How the Federal Government Wants to Use 'Social Impact Partnerships'
The Trump Administration's infrastructure plan relies, controversially, on states and localities to foot much of the bill for repairs and improvements. As Kriston Capps reports, the government's social impact program embraces a similar model.
Often touted by the Trump Administration, public-private partnerships serve as the basis for these social impact partnerships. Capps writes, "The new law imagines federally fueled, locally driven, public-private partnerships that cut costs for the government. The social goals are practical, from reducing the number of kids in foster care to reducing the number of low-income families receiving means-tested benefits." A new Federal Interagency Council on Social Impact Partnerships will be the gatekeeper here.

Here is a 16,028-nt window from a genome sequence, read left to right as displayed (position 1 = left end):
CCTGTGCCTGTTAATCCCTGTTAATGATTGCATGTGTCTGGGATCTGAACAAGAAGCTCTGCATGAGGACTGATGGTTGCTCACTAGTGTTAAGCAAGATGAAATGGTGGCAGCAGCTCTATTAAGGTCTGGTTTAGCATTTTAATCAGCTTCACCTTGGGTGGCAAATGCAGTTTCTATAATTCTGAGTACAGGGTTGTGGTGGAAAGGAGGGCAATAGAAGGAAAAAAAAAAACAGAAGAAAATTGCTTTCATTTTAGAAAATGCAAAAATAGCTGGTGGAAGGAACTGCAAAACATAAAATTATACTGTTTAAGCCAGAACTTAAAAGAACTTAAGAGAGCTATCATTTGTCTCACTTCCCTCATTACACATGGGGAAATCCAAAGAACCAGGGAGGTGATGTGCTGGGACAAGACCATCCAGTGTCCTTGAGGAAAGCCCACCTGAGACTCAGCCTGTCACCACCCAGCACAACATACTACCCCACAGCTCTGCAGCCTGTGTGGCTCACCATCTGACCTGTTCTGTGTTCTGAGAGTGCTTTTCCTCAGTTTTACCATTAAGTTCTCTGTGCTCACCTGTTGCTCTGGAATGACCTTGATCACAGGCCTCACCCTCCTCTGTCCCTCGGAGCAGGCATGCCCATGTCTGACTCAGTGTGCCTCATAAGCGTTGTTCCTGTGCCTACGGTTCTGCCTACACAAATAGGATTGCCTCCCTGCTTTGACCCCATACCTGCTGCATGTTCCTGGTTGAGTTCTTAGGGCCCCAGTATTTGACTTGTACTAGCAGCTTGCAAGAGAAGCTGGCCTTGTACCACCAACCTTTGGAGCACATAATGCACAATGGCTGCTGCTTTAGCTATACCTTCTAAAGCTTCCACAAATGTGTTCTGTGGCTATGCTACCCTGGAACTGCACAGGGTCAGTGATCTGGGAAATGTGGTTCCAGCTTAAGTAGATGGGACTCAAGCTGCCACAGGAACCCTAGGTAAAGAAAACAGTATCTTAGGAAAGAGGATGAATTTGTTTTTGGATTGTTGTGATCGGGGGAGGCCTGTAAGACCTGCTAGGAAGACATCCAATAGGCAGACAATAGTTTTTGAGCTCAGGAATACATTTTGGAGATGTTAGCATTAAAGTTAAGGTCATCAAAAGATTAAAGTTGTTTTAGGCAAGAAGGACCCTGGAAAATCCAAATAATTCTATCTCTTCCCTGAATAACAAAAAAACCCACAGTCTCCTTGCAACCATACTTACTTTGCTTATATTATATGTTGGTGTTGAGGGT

"In a typical P3, private investors may finance, build, operate, and maintain an infrastructure project, like a building or a bridge. Social impact bonds instead put that private capital toward a social program, with the government paying returns if certain outcomes are met."
These methods aren't entirely rooted in Trump-era policy. Similar bipartisan proposals have come up, including from the Obama administration. "The result could be a new market for best practices in local government—although it may mean more private companies and faith-based organizations getting involved in basic social services."